eCM (Eur Cell Mater / e Cells & Materials) Not-for-profit Open Access
Created by Scientists, for Scientists
 ISSN:1473-2262         NLM:100973416 (link)         DOI:10.22203/eCM

2017   Volume No 33 – pages 211-226

Title: Local induction of inflammation affects bone formation

Authors: M Croes, MC Kruyt, L Loozen, AHM Kragten, H Yuan, WJ Dhert, FC Öner, J Alblas

Address: Department of Orthopaedics, University Medical Centre Utrecht, Rm G05.228, P.O. Box 85500, Utrecht 3508 GA, The Netherlands

E-mail: j.alblas at umcutrecht.nl

Key Words: Osteoimmunology, bone regeneration, inflammation, bone morphogenetic protein, tumour necrosis factor alpha, lipopolysaccharide, lipoteichoic acid, rabbit.

Publication date: February 27th 2017

Abstract: To explore the influence of inflammatory processes on bone formation, we applied a new in vivo screening model. Confined biological pockets were first created in rabbits as a response to implanted bone cement discs. These biomembrane pockets were subsequently used to study the effects of inflammatory stimuli on ectopic bone formation within biphasic calcium phosphate (BCP) constructs loaded with TNF-α, lipopolysaccharide (LPS) or lipoteichoic acid (LTA), all with or without bone morphogenetic protein (BMP)-2. Analysis of bone formation after 12 weeks demonstrated that the inflammatory mediators were not bone-inductive in combination with the BCP alone, but inhibited or enhanced BMP-induced bone formation. LPS was associated with a strong inhibition of bone formation by BMP-2, while LTA and TNF-α showed a positive interaction with BMP-2. Since the biomembrane pockets did not interfere with bone formation and prevented the leakage of pro-inflammatory compounds to the surrounding tissue, the biomembrane model can be used for in vivo approaches to study local inflammation in conjunction with new bone formation. Using this model, it was shown that the modulation of the inflammatory response could be beneficial or detrimental to the subsequent bone formation process. The co-delivery of inflammatory factors and bone-related growth factors should be further explored as a strategy to enhance the bone-forming efficacy of bone substitutes.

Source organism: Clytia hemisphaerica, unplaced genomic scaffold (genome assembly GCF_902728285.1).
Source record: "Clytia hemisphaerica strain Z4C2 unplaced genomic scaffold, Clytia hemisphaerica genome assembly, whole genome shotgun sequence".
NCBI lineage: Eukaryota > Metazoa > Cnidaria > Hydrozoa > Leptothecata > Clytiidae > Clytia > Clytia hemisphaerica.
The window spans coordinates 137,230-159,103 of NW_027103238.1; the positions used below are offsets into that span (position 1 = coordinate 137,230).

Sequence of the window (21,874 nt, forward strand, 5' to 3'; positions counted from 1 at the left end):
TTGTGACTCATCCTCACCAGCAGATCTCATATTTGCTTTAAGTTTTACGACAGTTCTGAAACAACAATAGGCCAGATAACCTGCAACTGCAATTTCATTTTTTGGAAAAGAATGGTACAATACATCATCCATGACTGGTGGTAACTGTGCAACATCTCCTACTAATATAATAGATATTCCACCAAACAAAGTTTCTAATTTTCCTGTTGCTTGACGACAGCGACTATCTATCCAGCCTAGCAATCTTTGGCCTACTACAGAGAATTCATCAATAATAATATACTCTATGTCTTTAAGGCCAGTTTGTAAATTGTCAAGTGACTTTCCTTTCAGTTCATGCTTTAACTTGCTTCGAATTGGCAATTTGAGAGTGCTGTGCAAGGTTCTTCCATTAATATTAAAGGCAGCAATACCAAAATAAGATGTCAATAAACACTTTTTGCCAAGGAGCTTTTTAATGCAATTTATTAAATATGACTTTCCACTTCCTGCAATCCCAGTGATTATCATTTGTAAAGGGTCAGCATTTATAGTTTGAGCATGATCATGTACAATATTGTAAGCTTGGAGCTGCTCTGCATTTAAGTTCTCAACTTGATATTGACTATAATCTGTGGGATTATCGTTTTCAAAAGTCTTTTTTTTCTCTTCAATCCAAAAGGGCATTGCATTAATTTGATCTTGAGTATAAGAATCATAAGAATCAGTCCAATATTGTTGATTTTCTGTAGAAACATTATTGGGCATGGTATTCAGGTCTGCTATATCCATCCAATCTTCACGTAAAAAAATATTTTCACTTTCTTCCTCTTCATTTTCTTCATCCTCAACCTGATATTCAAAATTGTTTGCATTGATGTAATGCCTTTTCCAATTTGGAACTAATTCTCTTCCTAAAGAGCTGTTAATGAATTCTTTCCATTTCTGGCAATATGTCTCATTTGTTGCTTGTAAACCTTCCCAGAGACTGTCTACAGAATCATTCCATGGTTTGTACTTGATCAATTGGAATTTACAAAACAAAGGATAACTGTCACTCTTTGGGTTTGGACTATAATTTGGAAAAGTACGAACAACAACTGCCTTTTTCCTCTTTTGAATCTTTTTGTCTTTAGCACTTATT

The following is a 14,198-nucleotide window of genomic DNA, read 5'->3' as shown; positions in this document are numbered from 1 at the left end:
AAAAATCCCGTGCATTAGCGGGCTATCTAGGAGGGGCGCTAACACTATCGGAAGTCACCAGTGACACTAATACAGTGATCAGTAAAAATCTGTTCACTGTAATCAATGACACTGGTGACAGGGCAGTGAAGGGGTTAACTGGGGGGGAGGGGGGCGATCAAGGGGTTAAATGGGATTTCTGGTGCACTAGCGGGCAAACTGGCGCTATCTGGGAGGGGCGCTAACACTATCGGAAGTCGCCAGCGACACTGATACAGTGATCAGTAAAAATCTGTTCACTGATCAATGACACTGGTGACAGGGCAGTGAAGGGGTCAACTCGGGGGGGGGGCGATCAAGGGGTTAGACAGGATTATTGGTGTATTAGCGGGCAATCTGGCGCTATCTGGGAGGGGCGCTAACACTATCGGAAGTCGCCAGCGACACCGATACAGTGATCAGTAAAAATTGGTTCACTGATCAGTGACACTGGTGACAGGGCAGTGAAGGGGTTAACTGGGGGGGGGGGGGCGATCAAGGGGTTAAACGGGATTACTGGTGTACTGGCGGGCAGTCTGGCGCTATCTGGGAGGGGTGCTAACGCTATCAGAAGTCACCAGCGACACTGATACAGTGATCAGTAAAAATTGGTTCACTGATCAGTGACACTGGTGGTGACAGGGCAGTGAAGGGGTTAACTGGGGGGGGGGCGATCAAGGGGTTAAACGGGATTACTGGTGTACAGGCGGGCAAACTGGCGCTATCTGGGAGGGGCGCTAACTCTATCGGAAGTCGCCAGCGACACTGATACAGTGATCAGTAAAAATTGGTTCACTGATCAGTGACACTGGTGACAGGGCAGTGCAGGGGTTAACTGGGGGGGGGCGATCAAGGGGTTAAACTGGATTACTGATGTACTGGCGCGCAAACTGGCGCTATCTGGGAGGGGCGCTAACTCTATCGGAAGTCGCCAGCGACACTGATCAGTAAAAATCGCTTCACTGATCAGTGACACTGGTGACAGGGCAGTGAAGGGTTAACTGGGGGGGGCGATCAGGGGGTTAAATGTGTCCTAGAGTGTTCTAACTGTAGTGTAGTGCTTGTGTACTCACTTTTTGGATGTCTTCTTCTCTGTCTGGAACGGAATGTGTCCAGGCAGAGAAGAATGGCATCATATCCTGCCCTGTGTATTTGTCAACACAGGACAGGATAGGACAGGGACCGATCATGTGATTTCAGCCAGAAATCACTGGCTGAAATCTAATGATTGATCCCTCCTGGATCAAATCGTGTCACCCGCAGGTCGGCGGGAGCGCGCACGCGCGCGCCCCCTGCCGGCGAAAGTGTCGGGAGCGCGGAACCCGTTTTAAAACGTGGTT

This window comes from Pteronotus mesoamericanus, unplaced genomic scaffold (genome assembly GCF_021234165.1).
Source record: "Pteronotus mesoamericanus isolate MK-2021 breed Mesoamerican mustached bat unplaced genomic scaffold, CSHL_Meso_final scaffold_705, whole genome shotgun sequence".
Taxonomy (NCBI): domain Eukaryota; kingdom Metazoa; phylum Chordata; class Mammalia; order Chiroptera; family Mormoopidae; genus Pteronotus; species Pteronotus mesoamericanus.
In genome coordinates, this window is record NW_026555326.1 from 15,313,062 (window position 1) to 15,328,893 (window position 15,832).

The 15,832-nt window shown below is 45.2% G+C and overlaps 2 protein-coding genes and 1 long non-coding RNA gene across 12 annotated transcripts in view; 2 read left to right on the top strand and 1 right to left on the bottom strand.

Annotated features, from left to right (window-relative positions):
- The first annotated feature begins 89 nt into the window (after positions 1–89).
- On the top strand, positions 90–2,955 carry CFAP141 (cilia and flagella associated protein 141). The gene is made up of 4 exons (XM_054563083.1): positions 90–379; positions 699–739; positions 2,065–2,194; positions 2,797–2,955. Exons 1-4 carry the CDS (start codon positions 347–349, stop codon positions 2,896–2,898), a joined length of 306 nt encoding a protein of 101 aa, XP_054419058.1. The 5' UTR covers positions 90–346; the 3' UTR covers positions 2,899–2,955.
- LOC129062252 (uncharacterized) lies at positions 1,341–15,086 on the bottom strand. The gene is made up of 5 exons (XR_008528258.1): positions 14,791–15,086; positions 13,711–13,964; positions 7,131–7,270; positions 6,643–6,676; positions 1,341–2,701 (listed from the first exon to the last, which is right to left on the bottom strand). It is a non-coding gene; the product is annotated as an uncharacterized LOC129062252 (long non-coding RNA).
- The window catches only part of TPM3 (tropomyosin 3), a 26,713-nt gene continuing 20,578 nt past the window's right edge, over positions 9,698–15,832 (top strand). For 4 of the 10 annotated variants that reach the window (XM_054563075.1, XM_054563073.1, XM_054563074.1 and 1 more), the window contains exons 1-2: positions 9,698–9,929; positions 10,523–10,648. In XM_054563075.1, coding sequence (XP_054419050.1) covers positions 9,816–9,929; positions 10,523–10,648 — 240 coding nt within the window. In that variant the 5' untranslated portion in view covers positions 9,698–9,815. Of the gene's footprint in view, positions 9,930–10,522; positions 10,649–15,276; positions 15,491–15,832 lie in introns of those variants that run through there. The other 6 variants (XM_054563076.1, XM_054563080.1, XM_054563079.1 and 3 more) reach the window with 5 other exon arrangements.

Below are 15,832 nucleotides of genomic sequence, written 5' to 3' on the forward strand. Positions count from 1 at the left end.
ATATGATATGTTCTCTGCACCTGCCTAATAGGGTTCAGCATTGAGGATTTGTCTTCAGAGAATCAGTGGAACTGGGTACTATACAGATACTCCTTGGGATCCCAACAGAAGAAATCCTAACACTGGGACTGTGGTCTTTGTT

Article download: Pages 211-226 (PDF file)
DOI:
10.22203/eCM.v033a16